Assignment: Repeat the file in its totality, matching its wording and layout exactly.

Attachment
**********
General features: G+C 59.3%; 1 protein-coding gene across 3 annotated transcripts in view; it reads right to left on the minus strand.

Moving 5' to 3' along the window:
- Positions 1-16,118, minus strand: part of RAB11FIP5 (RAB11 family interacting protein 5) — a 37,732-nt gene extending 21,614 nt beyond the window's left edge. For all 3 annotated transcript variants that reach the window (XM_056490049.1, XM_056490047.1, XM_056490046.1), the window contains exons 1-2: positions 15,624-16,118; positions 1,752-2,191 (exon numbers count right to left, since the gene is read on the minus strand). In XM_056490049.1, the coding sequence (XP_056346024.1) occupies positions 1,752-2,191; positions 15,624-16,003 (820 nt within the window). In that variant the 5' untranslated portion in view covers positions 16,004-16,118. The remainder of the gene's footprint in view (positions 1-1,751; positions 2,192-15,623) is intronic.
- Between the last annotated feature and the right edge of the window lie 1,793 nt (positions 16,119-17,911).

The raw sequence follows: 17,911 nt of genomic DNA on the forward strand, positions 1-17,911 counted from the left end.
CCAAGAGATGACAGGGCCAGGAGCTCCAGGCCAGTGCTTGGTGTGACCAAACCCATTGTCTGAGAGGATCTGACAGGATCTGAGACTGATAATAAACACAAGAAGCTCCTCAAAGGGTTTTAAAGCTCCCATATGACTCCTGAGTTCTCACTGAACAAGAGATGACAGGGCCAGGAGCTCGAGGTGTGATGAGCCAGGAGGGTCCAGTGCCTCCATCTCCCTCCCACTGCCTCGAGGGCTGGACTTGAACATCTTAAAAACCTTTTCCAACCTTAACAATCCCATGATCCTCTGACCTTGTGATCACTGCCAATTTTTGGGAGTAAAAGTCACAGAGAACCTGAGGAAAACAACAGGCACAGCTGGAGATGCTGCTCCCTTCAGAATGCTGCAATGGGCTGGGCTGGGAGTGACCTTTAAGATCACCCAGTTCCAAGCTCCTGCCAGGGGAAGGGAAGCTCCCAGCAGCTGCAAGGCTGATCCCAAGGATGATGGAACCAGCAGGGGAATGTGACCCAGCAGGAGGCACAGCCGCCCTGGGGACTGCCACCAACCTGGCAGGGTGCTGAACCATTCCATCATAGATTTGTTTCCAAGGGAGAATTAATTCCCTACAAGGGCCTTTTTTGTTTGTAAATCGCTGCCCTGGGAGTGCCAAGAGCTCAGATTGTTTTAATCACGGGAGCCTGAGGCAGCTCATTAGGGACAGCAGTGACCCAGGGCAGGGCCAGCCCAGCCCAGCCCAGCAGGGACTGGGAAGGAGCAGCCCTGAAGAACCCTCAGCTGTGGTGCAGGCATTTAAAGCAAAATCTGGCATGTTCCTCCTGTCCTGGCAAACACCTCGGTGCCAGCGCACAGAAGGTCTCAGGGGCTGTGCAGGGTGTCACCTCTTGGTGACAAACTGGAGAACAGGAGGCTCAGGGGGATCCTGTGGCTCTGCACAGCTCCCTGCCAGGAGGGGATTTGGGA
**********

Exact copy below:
General features: G+C 59.3%; 1 protein-coding gene across 3 annotated transcripts in view; it reads right to left on the minus strand.

Moving 5' to 3' along the window:
- Positions 1-16,118, minus strand: part of RAB11FIP5 (RAB11 family interacting protein 5) — a 37,732-nt gene extending 21,614 nt beyond the window's left edge. For all 3 annotated transcript variants that reach the window (XM_056490049.1, XM_056490047.1, XM_056490046.1), the window contains exons 1-2: positions 15,624-16,118; positions 1,752-2,191 (exon numbers count right to left, since the gene is read on the minus strand). In XM_056490049.1, the coding sequence (XP_056346024.1) occupies positions 1,752-2,191; positions 15,624-16,003 (820 nt within the window). In that variant the 5' untranslated portion in view covers positions 16,004-16,118. The remainder of the gene's footprint in view (positions 1-1,751; positions 2,192-15,623) is intronic.
- Between the last annotated feature and the right edge of the window lie 1,793 nt (positions 16,119-17,911).

The raw sequence follows: 17,911 nt of genomic DNA on the forward strand, positions 1-17,911 counted from the left end.
CCAAGAGATGACAGGGCCAGGAGCTCCAGGCCAGTGCTTGGTGTGACCAAACCCATTGTCTGAGAGGATCTGACAGGATCTGAGACTGATAATAAACACAAGAAGCTCCTCAAAGGGTTTTAAAGCTCCCATATGACTCCTGAGTTCTCACTGAACAAGAGATGACAGGGCCAGGAGCTCGAGGTGTGATGAGCCAGGAGGGTCCAGTGCCTCCATCTCCCTCCCACTGCCTCGAGGGCTGGACTTGAACATCTTAAAAACCTTTTCCAACCTTAACAATCCCATGATCCTCTGACCTTGTGATCACTGCCAATTTTTGGGAGTAAAAGTCACAGAGAACCTGAGGAAAACAACAGGCACAGCTGGAGATGCTGCTCCCTTCAGAATGCTGCAATGGGCTGGGCTGGGAGTGACCTTTAAGATCACCCAGTTCCAAGCTCCTGCCAGGGGAAGGGAAGCTCCCAGCAGCTGCAAGGCTGATCCCAAGGATGATGGAACCAGCAGGGGAATGTGACCCAGCAGGAGGCACAGCCGCCCTGGGGACTGCCACCAACCTGGCAGGGTGCTGAACCATTCCATCATAGATTTGTTTCCAAGGGAGAATTAATTCCCTACAAGGGCCTTTTTTGTTTGTAAATCGCTGCCCTGGGAGTGCCAAGAGCTCAGATTGTTTTAATCACGGGAGCCTGAGGCAGCTCATTAGGGACAGCAGTGACCCAGGGCAGGGCCAGCCCAGCCCAGCCCAGCAGGGACTGGGAAGGAGCAGCCCTGAAGAACCCTCAGCTGTGGTGCAGGCATTTAAAGCAAAATCTGGCATGTTCCTCCTGTCCTGGCAAACACCTCGGTGCCAGCGCACAGAAGGTCTCAGGGGCTGTGCAGGGTGTCACCTCTTGGTGACAAACTGGAGAACAGGAGGCTCAGGGGGATCCTGTGGCTCTGCACAGCTCCCTGCCAGGAGGGGATTTGGGA